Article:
Behind The Screens – Thoughts And Players

The players in my longest running group never had a problem expressing their characters’ every thought, often at the expense of the immersion of the moment.

I hated it.

Vin Diesel to the rescue! In his introduction to 30 Years of Adventure: A Celebration of Dungeons & Dragons, Vin Diesel talks about how his first GM had the players raise their hands to speak out of character. Excitedly, I explained Vin Diesel’s system to my players, figuring it solved my problem without stopping them from making their jokes.

They hated it.

For whatever reason, my players loved making jokes at the expense of my NPCs in front of my NPCs. And since I’ve long believed that a Game Master primary serves as fun facilitator at the table, I learned to tolerate it. More recently, I came across an unrelated video essay that helped me better understand how to accept this behaviour. 

Why It Bothered Me 

I value immersion in my games higher than anything other than player agency. Jokes at the expense of what’s happening told in a voice that implies it’s in character, but without expecting consequences for what was said, runs counter to that value. Truly, when Hinjo from Order of the Stick said “you probably shouldn’t have discussed how you’re going to beat the system in front of the guy charged with upholding the system” during The Trial of Belkar Bitterleaf (Abridged), he spoke directly to my soul as a GM.

On top of the illogic of players communicating with intent that PCs understand but NPCs need to ignore, it threw off my rhythm. GMing takes juggling. PC dialog is another ball in the air. Jokes at the table hold my attention for a second without affecting my focus, but joke dialogue is like throwing me a tiny ball. “It’s smaller than the others, what’s the bother,” you might say. But it being smaller than the ones I should focus on throws off my rhythm. It makes my job harder, but it feels too substantial to ignore. So it becomes a tiny burden. 

But maybe this kind of dialog isn’t a ball at all.

Diegetic vs Non-Diegetic Sound

I recently watched StudioBinder’s Ultimate Guide to Diegetic vs Non-Diegetic Sound video essay. Now, StudioBinder is trying to sell you their film production workflow software, but they also produce amazing filmmaking analysis videos.

Diegetic means “occurring within the context of the story and able to be heard by the characters.” Non-diegetic means not that.

More broadly, characters in the movie can hear diegetic sound. It’s the dialog spoken in scene, the sound effects within the world. The characters can’t hear the non-diegetic sounds. The score. Voice-over. Dramatic chords. These sounds are there for us, the audience.

Don’t forget, we may be running the show, but we are also in the audience for our games, my fellow GMs. We collaborate with our players to create the experience at the table. We may sit down with more ideas for how the session could play out, but no one at the table knows what will transpire until we call it a night. In that regard, the PCs and NPCs care about the diegetic sounds, and we and our players benefit from the non-diegetic sounds.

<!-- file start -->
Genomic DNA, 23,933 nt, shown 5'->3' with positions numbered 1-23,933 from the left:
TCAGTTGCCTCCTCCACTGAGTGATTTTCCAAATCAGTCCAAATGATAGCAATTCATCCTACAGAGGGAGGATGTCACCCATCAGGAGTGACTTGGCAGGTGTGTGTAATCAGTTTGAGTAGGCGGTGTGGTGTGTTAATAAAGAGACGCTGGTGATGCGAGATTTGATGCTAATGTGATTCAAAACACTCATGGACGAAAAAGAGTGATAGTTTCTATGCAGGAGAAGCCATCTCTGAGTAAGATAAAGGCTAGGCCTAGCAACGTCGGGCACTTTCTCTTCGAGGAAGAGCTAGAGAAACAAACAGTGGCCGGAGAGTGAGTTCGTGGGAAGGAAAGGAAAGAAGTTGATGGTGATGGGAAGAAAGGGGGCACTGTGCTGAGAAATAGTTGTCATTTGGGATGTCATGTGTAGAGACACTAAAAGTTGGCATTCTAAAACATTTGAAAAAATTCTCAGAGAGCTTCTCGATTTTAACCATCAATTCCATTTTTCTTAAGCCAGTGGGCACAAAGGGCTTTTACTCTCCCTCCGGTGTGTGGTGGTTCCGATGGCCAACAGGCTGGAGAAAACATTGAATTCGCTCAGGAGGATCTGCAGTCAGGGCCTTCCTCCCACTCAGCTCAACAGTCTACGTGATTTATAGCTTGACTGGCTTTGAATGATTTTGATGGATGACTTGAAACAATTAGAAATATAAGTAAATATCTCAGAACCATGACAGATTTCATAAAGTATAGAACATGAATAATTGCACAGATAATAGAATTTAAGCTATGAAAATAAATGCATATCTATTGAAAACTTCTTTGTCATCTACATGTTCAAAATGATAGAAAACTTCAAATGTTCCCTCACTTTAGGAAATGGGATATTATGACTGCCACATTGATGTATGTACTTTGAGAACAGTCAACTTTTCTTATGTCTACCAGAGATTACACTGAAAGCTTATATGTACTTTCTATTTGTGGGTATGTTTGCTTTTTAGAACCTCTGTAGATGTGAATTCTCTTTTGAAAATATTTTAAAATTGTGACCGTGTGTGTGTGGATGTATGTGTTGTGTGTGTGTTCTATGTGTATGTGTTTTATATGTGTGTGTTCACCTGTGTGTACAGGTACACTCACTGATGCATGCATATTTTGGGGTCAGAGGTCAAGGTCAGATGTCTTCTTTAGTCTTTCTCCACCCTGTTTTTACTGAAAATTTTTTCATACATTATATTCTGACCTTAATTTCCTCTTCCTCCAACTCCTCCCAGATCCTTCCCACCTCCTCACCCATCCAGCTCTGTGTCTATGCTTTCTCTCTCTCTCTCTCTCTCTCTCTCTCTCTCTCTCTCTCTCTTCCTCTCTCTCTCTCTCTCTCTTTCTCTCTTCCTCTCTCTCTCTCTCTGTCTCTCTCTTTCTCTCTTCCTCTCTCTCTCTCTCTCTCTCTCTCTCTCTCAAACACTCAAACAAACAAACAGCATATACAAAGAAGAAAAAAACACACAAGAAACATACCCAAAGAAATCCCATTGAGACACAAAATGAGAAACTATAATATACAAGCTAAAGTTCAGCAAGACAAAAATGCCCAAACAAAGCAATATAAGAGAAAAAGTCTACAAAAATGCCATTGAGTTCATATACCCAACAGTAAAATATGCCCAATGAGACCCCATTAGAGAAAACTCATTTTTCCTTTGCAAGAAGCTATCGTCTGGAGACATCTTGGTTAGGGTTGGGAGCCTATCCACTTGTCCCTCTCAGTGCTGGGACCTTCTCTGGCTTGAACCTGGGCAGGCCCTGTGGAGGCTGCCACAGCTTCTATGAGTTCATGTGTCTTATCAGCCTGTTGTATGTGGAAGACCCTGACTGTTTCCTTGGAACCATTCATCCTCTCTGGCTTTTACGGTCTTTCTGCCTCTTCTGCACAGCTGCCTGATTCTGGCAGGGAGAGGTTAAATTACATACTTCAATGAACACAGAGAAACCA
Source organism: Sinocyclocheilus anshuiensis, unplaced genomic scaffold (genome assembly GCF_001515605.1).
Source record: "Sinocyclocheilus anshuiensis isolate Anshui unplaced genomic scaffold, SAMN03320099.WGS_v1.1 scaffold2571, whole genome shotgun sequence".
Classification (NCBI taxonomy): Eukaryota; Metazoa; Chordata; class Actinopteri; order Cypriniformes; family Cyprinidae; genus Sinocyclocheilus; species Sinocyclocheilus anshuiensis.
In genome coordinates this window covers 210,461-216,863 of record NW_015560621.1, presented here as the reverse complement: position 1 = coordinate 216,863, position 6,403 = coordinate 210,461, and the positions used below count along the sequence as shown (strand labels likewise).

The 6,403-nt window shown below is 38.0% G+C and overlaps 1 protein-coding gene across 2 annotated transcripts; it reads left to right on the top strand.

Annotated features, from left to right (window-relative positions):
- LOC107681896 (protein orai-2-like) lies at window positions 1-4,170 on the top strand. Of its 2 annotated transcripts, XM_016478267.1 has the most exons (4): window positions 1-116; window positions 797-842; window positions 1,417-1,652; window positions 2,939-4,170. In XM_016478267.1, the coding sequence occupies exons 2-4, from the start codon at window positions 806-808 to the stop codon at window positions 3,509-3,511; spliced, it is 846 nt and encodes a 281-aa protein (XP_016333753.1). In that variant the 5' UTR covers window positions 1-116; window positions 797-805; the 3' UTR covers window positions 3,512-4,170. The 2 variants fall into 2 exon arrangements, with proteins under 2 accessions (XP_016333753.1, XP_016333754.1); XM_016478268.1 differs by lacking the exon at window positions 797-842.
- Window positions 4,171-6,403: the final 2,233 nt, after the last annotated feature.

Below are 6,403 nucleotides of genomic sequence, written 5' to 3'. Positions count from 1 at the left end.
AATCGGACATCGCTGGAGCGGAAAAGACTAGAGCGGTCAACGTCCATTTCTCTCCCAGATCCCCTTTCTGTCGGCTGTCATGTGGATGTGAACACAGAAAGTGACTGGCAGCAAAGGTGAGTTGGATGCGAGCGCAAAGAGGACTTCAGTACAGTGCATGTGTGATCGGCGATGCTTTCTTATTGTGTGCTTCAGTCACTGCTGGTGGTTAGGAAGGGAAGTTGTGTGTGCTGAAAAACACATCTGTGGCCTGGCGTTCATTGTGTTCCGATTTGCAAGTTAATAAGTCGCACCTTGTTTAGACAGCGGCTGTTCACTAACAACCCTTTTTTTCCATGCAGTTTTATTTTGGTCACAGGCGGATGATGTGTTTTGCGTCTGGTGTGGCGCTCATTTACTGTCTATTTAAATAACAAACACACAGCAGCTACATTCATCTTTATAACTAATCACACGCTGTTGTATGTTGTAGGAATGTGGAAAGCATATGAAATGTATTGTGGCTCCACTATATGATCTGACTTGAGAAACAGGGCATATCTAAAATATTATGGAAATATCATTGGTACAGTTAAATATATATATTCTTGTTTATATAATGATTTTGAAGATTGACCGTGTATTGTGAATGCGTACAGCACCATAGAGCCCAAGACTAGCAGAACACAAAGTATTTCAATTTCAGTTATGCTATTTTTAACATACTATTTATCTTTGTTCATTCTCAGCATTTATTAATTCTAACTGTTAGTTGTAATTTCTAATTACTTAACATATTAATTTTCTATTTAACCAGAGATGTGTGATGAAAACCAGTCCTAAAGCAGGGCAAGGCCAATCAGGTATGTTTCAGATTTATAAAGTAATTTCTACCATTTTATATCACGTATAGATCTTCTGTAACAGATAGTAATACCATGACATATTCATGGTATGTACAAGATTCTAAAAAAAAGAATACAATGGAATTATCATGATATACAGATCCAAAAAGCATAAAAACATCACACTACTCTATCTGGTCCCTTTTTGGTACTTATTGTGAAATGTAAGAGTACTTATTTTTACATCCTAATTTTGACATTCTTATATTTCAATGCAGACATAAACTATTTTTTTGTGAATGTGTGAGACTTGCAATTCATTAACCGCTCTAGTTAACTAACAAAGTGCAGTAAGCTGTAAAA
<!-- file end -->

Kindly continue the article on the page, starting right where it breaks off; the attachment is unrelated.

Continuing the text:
And there are a lot of them. The majority of sound at the game table is non-diegetic. It’s basically the ratio of read-aloud text to other text in a published adventure. Most of what we say at the table is describing the scene, discussing rules, and revealing die results. Cross talk and Syrinscape also count.

Almost-in-character jokes fall into the same grey area as fantasy sequence dialog. Sometimes, scenes playing out on screen actually only happen in a character’s head. They illustrate the thoughts of the characters before snapping back to the reality of the world. When a character in a tyrant’s court makes a joke that should lead to a beheading, it’s the player illustrating their character’s power fantasy. Often, these scenes play out like any other scene in the film until they’re done.

Looked at another way, it’s like the players collectively share Ron Howard’s Arrested Development narrator. They comment on the campaign, without the commentary affecting it. Ron Howard’s best lines came at the expense of the Arrested Development characters, but did they make it harder to enjoy the plots?

NARRATOR: They did not.

By categorizing some dialog as non-diegetic, we remember that what is said at the table is all intended to amuse everyone sitting together. As long as everyone understands -us in particular, my fellow GMs- that this dialogue is non-canonical and self-indulgent, the campaign can maintain it’s integrity, and players can have their fun. Hands down.


Every two weeks, Ryan Costello uses his experience as a Game Master, infused with popular culture references, to share his thoughts on best GMing practices to help his fellow GMs. Often deconstructing conventional wisdom and oft repeated GMing advice, he reminds his fellow GMs that different players play the game in different ways, and for different reasons.

Ryan Costello

What started as one gamer wanting to talk about his love of a game has turned into an empire of gamers talking about their games. Ryan founded what would become the Know Direction Podcast network with Jason "Jay" Dubsky, his friend and fellow 3.5 enthusiast. They and their game group moved on to Pathfinder, and the Know Direction podcast network was born. Now married and a father, Ryan continues to serve the network as a co-host of the flagship podcast, Know Direction. You can find out more about Ryan and the history of the network in this episode of Presenting: